A Week at Maryland Boys State

by Nathan Lampshire ‘19

Waking up to an air horn screaming at 0445 hours every day of the week is difficult, especially when you only sleep 4 hours every night. Factor in getting yelled at by a Counselor in Charge, or CIC’s as we called them, and you are in for one hell of a week. What I am describing is Maryland Boys State, a program for juniors in high school that occurs shortly after school ends for the summer. The program is run through the American Legion (U.S. War Veterans organization) at McDaniel College and can seem like a boot camp, but is far from it.

Originally established in Illinois to combat the growing support of a youth communist program during the 1930’s, Boys State’s main function is to establish faith in the United States Constitution. At the beginning of the week, the program simulated a tyrannical dictatorship. Everything we did was monitored and the threat of punishment was constant, whether we committed a crime or not. That’s when our youth leadership took charge. Split into multiple cities (all together forming a state), we drafted and wrote city charters with contributions from every attendee. This was enough to establish our independence and form a republic. From there, we had to elect representatives. I campaigned and was elected for a city counselor’s position, meaning I was involved in the day to day decisions of my city.

For the next several days, we participated in political simulations. One notable attempt to pass legislation involved a proposal to legalize carrying one pound of marijuana without being charged with attempt to distribute (increased from Maryland’s current 10 gram law- §5-602). In addition, we attended lectures from local politicians, lawyers, law enforcement, and much more. Each lecture focused on a different aspect of government and overall established a deep respect for the dynamics of local government. The involvement and dedication by all citizens is the direct cause in the changes you experience in your community. Every lecture was interesting and captivating (despite our overwhelming lack of sleep).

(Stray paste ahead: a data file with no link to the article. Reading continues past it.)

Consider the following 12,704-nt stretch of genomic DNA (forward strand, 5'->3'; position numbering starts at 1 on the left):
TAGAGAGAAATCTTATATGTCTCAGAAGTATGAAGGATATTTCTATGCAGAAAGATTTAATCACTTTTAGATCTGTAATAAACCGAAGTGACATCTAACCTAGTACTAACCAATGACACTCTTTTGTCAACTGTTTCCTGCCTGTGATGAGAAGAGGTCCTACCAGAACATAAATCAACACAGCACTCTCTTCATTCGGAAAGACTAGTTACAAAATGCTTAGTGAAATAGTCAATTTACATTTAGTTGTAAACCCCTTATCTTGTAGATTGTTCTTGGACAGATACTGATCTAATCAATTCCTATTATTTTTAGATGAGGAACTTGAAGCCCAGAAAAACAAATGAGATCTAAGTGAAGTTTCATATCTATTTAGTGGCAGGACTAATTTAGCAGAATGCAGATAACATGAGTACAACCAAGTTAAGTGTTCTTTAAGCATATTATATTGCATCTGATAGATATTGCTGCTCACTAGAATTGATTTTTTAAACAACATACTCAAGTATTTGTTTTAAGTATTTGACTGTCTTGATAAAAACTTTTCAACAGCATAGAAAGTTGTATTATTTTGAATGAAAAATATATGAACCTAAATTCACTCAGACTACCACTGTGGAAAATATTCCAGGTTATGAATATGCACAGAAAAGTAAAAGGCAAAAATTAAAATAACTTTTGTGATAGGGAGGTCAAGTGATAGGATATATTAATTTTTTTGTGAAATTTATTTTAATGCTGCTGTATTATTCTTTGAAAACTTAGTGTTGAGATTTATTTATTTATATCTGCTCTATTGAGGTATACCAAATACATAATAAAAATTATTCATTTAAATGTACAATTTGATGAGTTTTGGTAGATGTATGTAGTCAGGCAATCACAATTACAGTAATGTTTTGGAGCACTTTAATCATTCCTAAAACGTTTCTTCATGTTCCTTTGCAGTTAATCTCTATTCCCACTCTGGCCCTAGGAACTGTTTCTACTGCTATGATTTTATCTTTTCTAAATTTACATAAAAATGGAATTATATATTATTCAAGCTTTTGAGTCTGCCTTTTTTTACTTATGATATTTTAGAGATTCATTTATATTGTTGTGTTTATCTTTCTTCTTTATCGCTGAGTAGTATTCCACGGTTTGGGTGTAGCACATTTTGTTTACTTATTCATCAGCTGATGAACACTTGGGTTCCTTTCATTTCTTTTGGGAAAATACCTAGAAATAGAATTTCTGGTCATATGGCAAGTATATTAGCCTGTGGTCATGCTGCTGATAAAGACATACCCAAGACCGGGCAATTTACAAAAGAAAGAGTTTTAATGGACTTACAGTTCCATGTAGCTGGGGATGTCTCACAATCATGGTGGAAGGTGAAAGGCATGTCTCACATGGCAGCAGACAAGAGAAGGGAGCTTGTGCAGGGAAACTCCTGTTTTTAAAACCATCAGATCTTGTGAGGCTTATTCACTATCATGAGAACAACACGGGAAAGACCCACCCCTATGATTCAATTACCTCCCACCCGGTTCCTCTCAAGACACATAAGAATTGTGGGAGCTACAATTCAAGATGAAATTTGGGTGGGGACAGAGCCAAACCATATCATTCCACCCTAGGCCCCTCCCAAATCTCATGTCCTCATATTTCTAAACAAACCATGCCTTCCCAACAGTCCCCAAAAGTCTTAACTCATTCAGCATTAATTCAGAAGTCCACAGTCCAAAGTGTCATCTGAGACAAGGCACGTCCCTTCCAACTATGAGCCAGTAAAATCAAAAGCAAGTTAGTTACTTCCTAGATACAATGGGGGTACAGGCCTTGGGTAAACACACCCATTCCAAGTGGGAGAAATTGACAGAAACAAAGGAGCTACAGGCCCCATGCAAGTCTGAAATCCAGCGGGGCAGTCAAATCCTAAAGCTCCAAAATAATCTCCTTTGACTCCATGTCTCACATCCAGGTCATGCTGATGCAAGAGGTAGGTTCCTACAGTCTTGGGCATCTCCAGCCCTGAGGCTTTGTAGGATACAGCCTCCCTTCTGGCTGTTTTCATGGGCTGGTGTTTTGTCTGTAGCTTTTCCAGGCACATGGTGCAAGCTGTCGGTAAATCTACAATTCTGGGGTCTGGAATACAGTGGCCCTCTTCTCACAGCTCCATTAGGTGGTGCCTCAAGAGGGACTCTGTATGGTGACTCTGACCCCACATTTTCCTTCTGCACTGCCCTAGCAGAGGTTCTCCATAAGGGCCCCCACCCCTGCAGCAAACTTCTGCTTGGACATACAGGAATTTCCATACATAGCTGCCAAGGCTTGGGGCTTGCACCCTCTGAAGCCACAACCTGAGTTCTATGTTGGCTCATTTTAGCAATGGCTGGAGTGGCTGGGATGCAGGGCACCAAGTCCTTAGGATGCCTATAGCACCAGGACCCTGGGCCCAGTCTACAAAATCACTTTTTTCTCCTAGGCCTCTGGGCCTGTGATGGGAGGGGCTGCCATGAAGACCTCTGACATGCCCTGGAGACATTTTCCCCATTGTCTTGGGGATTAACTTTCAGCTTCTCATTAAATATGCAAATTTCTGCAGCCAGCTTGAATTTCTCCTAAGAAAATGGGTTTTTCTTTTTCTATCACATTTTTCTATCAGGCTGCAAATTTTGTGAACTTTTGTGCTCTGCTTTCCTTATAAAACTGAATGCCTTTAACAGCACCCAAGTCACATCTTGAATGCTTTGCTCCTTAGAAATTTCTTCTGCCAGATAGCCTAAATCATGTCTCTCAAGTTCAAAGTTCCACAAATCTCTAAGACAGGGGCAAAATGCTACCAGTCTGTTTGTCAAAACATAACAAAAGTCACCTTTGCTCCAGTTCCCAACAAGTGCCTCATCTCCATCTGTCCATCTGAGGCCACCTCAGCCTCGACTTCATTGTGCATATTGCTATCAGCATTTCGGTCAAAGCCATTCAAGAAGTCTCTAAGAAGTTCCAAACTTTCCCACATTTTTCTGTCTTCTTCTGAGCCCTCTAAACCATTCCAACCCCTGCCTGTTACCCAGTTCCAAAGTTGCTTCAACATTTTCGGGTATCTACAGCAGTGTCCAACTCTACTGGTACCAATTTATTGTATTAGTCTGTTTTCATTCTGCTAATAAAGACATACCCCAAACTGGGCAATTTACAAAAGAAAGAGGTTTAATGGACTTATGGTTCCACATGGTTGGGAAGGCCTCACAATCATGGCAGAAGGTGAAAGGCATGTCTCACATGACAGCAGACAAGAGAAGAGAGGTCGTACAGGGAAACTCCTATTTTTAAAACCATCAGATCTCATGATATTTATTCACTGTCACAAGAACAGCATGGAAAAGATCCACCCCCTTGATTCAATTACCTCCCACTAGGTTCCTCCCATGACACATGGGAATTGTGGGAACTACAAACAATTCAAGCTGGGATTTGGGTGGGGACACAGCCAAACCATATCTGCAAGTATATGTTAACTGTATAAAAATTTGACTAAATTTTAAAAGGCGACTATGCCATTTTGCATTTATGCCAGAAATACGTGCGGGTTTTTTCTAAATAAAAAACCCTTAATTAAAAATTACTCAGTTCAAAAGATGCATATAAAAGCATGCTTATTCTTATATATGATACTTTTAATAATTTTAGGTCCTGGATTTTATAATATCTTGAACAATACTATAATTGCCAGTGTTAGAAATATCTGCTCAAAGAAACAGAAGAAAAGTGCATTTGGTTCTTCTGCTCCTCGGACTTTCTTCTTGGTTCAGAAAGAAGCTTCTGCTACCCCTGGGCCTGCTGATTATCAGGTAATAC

In the later half of the week, we had to elect state representatives, meaning public speeches were approaching. I campaigned for the state comptroller position and gave several speeches in front of all 171 attendees, in addition to the large number of American Legion members. All attendees are leaders and have impressive resumes, so the pressure was on. I fought through several rounds until it came down to me versus one of my roomates. The trick to winning this election was giving an excellent speech and throwing in some humor to captivate the boys’ attention. I fell short by several votes. Nonetheless, it was an amazing experience.

In the end, we visiting the state house, got to celebrate by attending several events at the local American Legion posts, and marched in a police escorted parade through town. The CIC’s, who initially yelled at us for just about everything imaginable, told us they were proud of our accomplishments and they saw growth in our leadership and teamwork capabilities.

The take away from the experience is that: 1- the government will fail to function without the continuing support of EVERY citizen, 2- you need to step up and take leadership in everything you do, and 3- marching in formation is not easy. With that in mind, I firmly believe I am a better person and citizen than before the program and highly recommend anyone to embrace this opportunity to better themselves and their community.